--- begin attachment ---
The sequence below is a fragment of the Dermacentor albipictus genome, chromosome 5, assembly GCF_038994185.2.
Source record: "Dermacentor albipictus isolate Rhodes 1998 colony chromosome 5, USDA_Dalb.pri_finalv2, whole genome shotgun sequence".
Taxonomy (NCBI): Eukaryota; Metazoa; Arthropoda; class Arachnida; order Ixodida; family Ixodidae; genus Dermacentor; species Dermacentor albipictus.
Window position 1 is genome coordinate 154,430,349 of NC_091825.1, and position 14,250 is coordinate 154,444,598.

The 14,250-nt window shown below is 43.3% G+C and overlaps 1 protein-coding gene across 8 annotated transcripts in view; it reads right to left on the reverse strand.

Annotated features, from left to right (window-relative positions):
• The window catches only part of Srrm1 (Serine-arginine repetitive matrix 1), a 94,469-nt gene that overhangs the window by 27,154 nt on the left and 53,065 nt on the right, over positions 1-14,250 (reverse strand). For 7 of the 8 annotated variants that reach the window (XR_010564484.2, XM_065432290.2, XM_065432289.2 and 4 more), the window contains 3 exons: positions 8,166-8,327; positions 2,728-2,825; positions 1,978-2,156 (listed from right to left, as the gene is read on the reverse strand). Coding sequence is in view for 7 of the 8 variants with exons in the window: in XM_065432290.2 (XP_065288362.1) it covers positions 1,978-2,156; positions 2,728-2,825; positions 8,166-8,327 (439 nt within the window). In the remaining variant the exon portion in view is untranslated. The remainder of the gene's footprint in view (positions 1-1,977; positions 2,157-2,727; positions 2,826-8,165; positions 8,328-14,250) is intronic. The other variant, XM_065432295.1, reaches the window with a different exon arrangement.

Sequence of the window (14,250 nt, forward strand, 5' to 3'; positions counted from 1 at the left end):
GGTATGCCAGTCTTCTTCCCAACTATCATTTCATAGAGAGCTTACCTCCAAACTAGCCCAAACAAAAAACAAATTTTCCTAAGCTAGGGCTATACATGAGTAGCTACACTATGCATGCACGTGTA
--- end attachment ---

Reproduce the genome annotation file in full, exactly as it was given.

The sequence below is a fragment of the Dermacentor albipictus genome, chromosome 5, assembly GCF_038994185.2.
Source record: "Dermacentor albipictus isolate Rhodes 1998 colony chromosome 5, USDA_Dalb.pri_finalv2, whole genome shotgun sequence".
Taxonomy (NCBI): Eukaryota; Metazoa; Arthropoda; class Arachnida; order Ixodida; family Ixodidae; genus Dermacentor; species Dermacentor albipictus.
Window position 1 is genome coordinate 154,430,349 of NC_091825.1, and position 14,250 is coordinate 154,444,598.

The 14,250-nt window shown below is 43.3% G+C and overlaps 1 protein-coding gene across 8 annotated transcripts in view; it reads right to left on the reverse strand.

Annotated features, from left to right (window-relative positions):
• The window catches only part of Srrm1 (Serine-arginine repetitive matrix 1), a 94,469-nt gene that overhangs the window by 27,154 nt on the left and 53,065 nt on the right, over positions 1-14,250 (reverse strand). For 7 of the 8 annotated variants that reach the window (XR_010564484.2, XM_065432290.2, XM_065432289.2 and 4 more), the window contains 3 exons: positions 8,166-8,327; positions 2,728-2,825; positions 1,978-2,156 (listed from right to left, as the gene is read on the reverse strand). Coding sequence is in view for 7 of the 8 variants with exons in the window: in XM_065432290.2 (XP_065288362.1) it covers positions 1,978-2,156; positions 2,728-2,825; positions 8,166-8,327 (439 nt within the window). In the remaining variant the exon portion in view is untranslated. The remainder of the gene's footprint in view (positions 1-1,977; positions 2,157-2,727; positions 2,826-8,165; positions 8,328-14,250) is intronic. The other variant, XM_065432295.1, reaches the window with a different exon arrangement.

Sequence of the window (14,250 nt, forward strand, 5' to 3'; positions counted from 1 at the left end):
GGTATGCCAGTCTTCTTCCCAACTATCATTTCATAGAGAGCTTACCTCCAAACTAGCCCAAACAAAAAACAAATTTTCCTAAGCTAGGGCTATACATGAGTAGCTACACTATGCATGCACGTGTA